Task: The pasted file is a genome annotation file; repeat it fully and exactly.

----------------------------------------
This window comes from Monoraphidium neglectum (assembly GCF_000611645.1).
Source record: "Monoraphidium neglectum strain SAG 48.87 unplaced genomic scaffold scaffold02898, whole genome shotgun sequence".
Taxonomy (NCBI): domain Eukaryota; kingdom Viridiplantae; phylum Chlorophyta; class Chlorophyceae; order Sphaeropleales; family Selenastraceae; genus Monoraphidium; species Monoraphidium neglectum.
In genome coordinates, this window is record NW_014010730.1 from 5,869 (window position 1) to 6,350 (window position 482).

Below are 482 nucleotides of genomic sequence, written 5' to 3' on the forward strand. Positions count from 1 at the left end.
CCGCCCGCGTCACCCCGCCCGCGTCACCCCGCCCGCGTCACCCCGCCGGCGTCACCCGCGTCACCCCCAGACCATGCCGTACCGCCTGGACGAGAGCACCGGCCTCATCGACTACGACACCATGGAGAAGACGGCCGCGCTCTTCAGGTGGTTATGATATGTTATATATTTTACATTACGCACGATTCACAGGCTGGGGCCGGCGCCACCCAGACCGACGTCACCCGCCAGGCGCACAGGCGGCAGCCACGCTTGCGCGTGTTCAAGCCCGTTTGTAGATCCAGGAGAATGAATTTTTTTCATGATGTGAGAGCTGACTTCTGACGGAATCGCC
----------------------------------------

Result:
This window comes from Monoraphidium neglectum (assembly GCF_000611645.1).
Source record: "Monoraphidium neglectum strain SAG 48.87 unplaced genomic scaffold scaffold02898, whole genome shotgun sequence".
Taxonomy (NCBI): domain Eukaryota; kingdom Viridiplantae; phylum Chlorophyta; class Chlorophyceae; order Sphaeropleales; family Selenastraceae; genus Monoraphidium; species Monoraphidium neglectum.
In genome coordinates, this window is record NW_014010730.1 from 5,869 (window position 1) to 6,350 (window position 482).

Below are 482 nucleotides of genomic sequence, written 5' to 3' on the forward strand. Positions count from 1 at the left end.
CCGCCCGCGTCACCCCGCCCGCGTCACCCCGCCCGCGTCACCCCGCCGGCGTCACCCGCGTCACCCCCAGACCATGCCGTACCGCCTGGACGAGAGCACCGGCCTCATCGACTACGACACCATGGAGAAGACGGCCGCGCTCTTCAGGTGGTTATGATATGTTATATATTTTACATTACGCACGATTCACAGGCTGGGGCCGGCGCCACCCAGACCGACGTCACCCGCCAGGCGCACAGGCGGCAGCCACGCTTGCGCGTGTTCAAGCCCGTTTGTAGATCCAGGAGAATGAATTTTTTTCATGATGTGAGAGCTGACTTCTGACGGAATCGCC